Andy Rourke, bass guitarist for The Smiths, one of the most influential British bands of the 1980s, died Friday after a long illness with pancreatic cancer, his publicist confirmed to CBS News. He was 59.
Rourke died Friday morning at Memorial Sloan Kettering Cancer Center in New York City, Reiby Inc. said in a statement.
“Andy will be remembered as a kind and beautiful soul by all who knew him and as a very gifted musician by music fans,” the statement said.
In a post on Instagram, former bandmate Johnny Marr paid tribute to Rour, whom he first met when they were schoolboys in 1975.
“In our teenage years we played in various bands around south Manchester before making our mark with The Smiths from 1982 to 1987 and it was on those Smiths records that Andy rediscovered what it was to be a bass guitar player,” said Marr.
“Andy and I spent all our time studying music, having fun and working to be the best musicians we possibly can be,” Marr wrote on Instagram. “Back then Andy was a guitar player and a good one at that, but when he picked up the bass he would find his true calling and his solo talent would flourish.”
During their short time as a four-piece band, The Smiths deliberately stayed away from the mainstream of popular music, pursuing a cult following in the independent music scene.
While most attention has focused on the songwriting partnership of Marr and frontman Steven Patrick Morrissey, better known as Morrissey, The Smiths’ sound owes much to Rourke’s bass and his rhythm section partner, drummer Mike Joyce.
“He will never die as long as his music is heard,” the singer posted on his website, Morrissey Central. “He never knew his own strength, and no one else played what he played.”
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As their popularity grew, the band released some of the most enduring British hits of the 1980s, including “Heaven Knows I’m Miserable Now” and “Girlfriend in a Coma”.
Smith’s songs had a reputation for being depressing, but were actually darkly humorous and accompanied by stirring and uplifting guitars. Their albums including “The Queen Is Dead” and “Meat Is Murder” remain a staple for any self-respecting music fan and are at the forefront of the vinyl record revival.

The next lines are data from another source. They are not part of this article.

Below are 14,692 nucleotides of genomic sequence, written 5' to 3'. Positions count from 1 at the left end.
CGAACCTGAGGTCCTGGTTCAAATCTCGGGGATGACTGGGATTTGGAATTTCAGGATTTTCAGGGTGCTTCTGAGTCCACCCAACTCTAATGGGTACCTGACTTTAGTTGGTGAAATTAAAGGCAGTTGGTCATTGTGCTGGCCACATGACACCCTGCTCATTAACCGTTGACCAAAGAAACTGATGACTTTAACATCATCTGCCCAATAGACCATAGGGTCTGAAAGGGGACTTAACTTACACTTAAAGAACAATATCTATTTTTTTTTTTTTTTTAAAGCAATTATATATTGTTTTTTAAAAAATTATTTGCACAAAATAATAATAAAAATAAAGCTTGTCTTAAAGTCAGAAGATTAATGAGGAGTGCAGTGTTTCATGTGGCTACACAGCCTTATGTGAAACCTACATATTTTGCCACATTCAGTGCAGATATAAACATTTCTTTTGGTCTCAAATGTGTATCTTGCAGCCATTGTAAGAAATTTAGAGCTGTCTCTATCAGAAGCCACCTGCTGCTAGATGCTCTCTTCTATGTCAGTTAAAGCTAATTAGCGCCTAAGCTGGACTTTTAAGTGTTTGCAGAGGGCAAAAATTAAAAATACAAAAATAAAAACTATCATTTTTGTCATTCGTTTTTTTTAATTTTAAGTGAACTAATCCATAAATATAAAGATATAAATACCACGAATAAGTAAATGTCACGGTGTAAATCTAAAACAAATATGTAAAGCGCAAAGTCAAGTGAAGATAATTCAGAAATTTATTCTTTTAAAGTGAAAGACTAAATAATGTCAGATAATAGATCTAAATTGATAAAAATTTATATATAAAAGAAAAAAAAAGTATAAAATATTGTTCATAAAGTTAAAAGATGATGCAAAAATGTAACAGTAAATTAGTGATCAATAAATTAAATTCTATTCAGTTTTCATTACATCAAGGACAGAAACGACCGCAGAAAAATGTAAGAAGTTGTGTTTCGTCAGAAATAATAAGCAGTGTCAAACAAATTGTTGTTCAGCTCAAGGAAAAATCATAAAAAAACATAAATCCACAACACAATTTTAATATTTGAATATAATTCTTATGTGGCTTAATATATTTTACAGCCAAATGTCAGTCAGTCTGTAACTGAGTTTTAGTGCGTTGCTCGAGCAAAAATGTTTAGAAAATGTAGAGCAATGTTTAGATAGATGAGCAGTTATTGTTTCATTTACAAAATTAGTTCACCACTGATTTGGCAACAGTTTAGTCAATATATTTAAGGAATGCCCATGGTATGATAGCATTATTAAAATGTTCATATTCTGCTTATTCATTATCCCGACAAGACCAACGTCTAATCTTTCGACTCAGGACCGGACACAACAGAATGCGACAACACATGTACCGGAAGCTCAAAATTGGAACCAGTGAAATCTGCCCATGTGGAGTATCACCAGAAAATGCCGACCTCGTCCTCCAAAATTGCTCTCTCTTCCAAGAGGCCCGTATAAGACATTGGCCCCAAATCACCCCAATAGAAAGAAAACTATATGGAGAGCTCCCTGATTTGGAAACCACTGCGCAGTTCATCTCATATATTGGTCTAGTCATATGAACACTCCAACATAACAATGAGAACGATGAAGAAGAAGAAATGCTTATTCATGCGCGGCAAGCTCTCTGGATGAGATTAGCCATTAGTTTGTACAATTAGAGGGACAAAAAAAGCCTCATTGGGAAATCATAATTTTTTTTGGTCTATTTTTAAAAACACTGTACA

“I was present at every one of Andy’s basses, every session with Smith,” Marr said. “Sometimes I was there as a producer and sometimes as his proud partner and cheerleader. Watching him play those sparkling basslines was an absolute privilege and truly something to behold.”
Marr said that he and Rourke maintained their friendship in the years after the band broke up, recalling that Rourke played in his band as recently as September 2022 at Madison Square Garden.
“It was a special moment we shared with my family and his wife and soulmate Francesca,” Marr said. “Andy will always be remembered as a kind and beautiful soul by all who knew him, and as a very gifted musician by those who loved music. Good luck Andy. We will miss you brother.”
After The Smiths, Rourke played with The Pretenders and Sinead O’Connor, as well as the supergroup Freebus, which included Gary Mountfield from the Stone Roses and Peter Hook of New Order.
Ian Brown, lead singer of the Stone Roses, said he first met Rourke as a teenager.
“We remain friends. One of the highlights of my music career was Andy playing on my The World Is Yours album and being on stage with me on the UK tour and my first show in Moscow. Bailey smiles all the way. RiP Brother X,” Brown tweeted.
Stephen Street, who produced The Smiths, expressed his grief.
“I’m so sorry to hear this news!” Street tweeted. “Andy was a great musician and a lovely guy.”